Having disposed of the preliminary objection raised by the respondents I will proceed to address the prayers in the chamber application. These are (i) to issue an Interim Order restraining the respondents severally and jointly from dumping solid and liquid waste in Vingunguti area due to pollution and endangering the health and lives of the applicants and other residents; (ii) to issue an interim order to restrain the Respondents from using the abattoir located in Vingunguti area, (iii) to issue temporary injunction to do as provided in (i) and (ii) above.
As it is on record that the parties were allowed to argue the preliminary objection and the chamber applications simultaneously the relevant prayers to be addressed at this stage are the temporary injunction pending the determination of the main suit.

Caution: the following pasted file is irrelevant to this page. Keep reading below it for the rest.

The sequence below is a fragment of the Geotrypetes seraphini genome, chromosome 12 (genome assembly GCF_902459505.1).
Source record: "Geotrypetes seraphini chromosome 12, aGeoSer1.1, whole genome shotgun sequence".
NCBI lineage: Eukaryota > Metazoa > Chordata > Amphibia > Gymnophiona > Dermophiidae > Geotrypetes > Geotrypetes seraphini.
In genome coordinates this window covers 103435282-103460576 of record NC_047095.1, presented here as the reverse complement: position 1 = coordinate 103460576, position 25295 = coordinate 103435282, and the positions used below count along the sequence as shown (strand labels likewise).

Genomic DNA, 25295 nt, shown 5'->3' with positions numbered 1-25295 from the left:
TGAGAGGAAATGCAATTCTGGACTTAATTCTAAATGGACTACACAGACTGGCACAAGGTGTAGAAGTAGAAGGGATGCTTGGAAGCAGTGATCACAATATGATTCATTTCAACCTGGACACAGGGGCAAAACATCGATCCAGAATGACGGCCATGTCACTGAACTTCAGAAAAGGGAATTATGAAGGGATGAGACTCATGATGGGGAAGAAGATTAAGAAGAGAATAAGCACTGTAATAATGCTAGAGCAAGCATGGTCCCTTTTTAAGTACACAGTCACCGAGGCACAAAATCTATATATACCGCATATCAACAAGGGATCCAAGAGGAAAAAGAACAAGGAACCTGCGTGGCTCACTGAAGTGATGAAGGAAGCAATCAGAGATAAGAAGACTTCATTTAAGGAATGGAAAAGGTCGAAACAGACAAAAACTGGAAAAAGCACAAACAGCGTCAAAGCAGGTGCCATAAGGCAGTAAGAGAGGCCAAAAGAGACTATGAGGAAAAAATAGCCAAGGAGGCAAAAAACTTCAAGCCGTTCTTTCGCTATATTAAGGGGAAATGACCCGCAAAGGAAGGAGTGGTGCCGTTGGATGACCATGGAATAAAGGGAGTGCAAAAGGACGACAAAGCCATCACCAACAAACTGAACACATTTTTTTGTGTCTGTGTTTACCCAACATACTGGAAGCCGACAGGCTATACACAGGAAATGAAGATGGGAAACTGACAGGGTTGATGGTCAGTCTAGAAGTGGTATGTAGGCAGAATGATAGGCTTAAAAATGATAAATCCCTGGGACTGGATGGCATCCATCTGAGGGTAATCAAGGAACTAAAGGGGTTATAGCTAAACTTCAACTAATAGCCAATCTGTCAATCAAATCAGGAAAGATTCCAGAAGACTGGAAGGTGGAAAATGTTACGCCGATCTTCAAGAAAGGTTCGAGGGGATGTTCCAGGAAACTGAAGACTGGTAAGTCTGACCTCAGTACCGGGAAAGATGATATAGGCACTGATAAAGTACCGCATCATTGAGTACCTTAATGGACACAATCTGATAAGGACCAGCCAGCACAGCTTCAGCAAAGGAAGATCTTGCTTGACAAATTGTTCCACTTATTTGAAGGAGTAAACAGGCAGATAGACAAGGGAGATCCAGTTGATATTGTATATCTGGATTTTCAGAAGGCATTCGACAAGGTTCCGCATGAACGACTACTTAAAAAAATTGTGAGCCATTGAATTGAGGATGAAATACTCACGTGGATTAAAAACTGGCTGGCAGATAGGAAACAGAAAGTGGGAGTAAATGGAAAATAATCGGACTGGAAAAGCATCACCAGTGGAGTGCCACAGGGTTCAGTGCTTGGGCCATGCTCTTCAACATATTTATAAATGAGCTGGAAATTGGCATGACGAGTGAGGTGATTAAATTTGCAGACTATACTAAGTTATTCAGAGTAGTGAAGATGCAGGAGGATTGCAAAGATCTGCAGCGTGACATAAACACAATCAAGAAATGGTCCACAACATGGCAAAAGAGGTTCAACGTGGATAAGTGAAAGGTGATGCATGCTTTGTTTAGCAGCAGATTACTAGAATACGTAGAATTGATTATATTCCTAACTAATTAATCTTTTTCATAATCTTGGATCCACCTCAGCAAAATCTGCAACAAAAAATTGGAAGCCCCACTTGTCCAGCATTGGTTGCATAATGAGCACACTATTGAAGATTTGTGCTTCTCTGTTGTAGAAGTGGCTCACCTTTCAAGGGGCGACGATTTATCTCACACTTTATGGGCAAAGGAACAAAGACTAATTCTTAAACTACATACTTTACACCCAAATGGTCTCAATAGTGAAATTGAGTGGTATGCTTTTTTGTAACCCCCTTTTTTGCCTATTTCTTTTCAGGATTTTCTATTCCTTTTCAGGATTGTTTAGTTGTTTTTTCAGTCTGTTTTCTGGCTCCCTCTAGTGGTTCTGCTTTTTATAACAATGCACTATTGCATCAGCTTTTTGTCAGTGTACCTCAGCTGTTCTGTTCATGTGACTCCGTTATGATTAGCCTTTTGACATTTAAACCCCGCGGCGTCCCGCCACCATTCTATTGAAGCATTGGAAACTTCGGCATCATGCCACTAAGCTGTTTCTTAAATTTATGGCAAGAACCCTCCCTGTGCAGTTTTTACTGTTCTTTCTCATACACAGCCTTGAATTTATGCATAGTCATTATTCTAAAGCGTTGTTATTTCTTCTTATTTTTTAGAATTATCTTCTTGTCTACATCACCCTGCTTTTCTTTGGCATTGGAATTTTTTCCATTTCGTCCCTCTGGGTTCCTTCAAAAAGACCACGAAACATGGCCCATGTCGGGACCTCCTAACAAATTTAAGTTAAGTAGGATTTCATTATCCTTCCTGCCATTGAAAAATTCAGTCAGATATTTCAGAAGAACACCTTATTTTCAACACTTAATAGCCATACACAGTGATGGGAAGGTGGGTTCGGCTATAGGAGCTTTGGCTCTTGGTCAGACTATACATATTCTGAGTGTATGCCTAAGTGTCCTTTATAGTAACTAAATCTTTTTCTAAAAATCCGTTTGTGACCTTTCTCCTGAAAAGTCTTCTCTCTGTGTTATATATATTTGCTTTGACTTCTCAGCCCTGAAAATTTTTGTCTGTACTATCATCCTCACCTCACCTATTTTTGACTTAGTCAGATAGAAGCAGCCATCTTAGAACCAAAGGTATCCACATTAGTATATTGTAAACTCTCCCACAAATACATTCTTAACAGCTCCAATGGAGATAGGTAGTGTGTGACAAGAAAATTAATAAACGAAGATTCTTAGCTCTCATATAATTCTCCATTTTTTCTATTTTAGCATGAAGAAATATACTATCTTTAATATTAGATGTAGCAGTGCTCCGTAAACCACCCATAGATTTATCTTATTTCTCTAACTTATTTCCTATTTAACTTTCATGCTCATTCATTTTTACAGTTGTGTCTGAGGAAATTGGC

I have given due consideration to these prayers for temporary injunction and I have come to the considered view that I defer making a decision on the prayers until the final determination of the suit is filed. I have reached this decision partly due to the fact that the applicants/plaintiffs have made similar assertions in pars 3 – 19 both in the affidavit and the plaint, assertions which in my considered view need to be verified at the trial. To this end interest of justice demands that the suit filed proceed for trial as soon as is expedient.
It is ordered accordingly.